Saturday, December 22, 2012


As isolated flakes of snow drift down onto the terrace and the wind makes the seams of the building creak, the fava beans still bloom above our heads. I'm not picking those stems. I am very curious as to just how long the flowers and beanlets might last.

And the cilantro (coriander for the dwellers on the other side of the pond) really does like cold weather. I've always had better luck with it when it is cool. Otherwise it's just bolt-o'rama. Yet it hails from southern Europe and North Africa. Warm places. I don't get it.

Speaking of leaves and vegetables -  if you haven't given yourself a present yet, make it Elizabeth Schneider's Vegetables from Amaranth to Zucchini. A real book with real heft, and insanely out of print. Nevermind squashing spiders, it could squash a rat (I use my opera dictionary for the very control, when le chat noir decides to bring one of his cattle in from the summer range for our delectation - and no, I don't ever squash spiders). Vegetables from Amaranth to Zucchini is a beautifully photographed, encyclopedic reference book - each plant's history, cultural context and its nutritional information precede some very interesting recipes. It's a great source of inspiration. There are many unusual plants and vegetables in it, including the kind for which I forage, as well as mushrooms. At $70 it's not cheap, but it is a keeper.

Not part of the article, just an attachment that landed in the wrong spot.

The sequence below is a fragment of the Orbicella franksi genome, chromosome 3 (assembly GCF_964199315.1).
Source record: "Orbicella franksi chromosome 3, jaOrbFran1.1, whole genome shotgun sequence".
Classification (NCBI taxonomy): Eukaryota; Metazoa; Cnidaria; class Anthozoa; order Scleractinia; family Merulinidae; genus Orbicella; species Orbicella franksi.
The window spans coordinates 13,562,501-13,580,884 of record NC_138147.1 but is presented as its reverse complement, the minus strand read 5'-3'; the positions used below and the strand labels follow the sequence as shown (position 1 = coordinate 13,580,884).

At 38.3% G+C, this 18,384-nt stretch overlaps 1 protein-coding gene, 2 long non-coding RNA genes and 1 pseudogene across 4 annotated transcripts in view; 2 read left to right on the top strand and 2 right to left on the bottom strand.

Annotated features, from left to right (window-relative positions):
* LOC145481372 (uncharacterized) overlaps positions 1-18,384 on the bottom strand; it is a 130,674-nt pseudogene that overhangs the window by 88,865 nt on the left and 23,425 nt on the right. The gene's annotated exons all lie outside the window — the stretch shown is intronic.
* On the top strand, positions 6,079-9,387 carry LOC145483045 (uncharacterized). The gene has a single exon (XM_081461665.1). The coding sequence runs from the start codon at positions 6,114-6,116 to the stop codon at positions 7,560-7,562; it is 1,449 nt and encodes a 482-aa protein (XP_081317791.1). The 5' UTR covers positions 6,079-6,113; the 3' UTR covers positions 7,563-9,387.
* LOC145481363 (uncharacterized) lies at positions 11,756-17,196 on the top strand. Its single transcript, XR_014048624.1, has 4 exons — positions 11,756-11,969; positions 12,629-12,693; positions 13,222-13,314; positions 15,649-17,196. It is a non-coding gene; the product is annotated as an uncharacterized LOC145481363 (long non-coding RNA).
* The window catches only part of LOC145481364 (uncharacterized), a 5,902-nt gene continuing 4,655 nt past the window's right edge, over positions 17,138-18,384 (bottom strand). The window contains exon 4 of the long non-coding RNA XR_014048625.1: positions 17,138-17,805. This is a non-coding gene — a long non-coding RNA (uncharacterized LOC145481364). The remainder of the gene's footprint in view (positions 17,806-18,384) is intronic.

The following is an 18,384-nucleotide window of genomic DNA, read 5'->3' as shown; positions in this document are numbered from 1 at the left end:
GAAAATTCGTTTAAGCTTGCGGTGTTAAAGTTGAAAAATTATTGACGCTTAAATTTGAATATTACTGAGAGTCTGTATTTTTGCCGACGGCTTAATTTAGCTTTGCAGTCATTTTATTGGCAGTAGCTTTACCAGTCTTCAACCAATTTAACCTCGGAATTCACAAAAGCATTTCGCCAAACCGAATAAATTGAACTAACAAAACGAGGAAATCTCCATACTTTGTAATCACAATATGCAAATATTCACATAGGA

On the terrace, as I type, stray dead oak leaves scuttle across the gravel, my peripheral vision interpreting them as mice or chipmunks. The cat is dozing under his Christmas tree, his new favourite spot, and is singing little cat Christmas carols to himself. Breakfast is long over and its dishes are being packed away. We had fruit buns and strong coffee.

Later we'll head to the Union Square Christmas market. Vince insists we need a cat-shape ornament for the tree, and all we have found, so far, is dogs.

Update: Indeed, the market had cat ornaments. Lots of cat ornaments. Also waffles.

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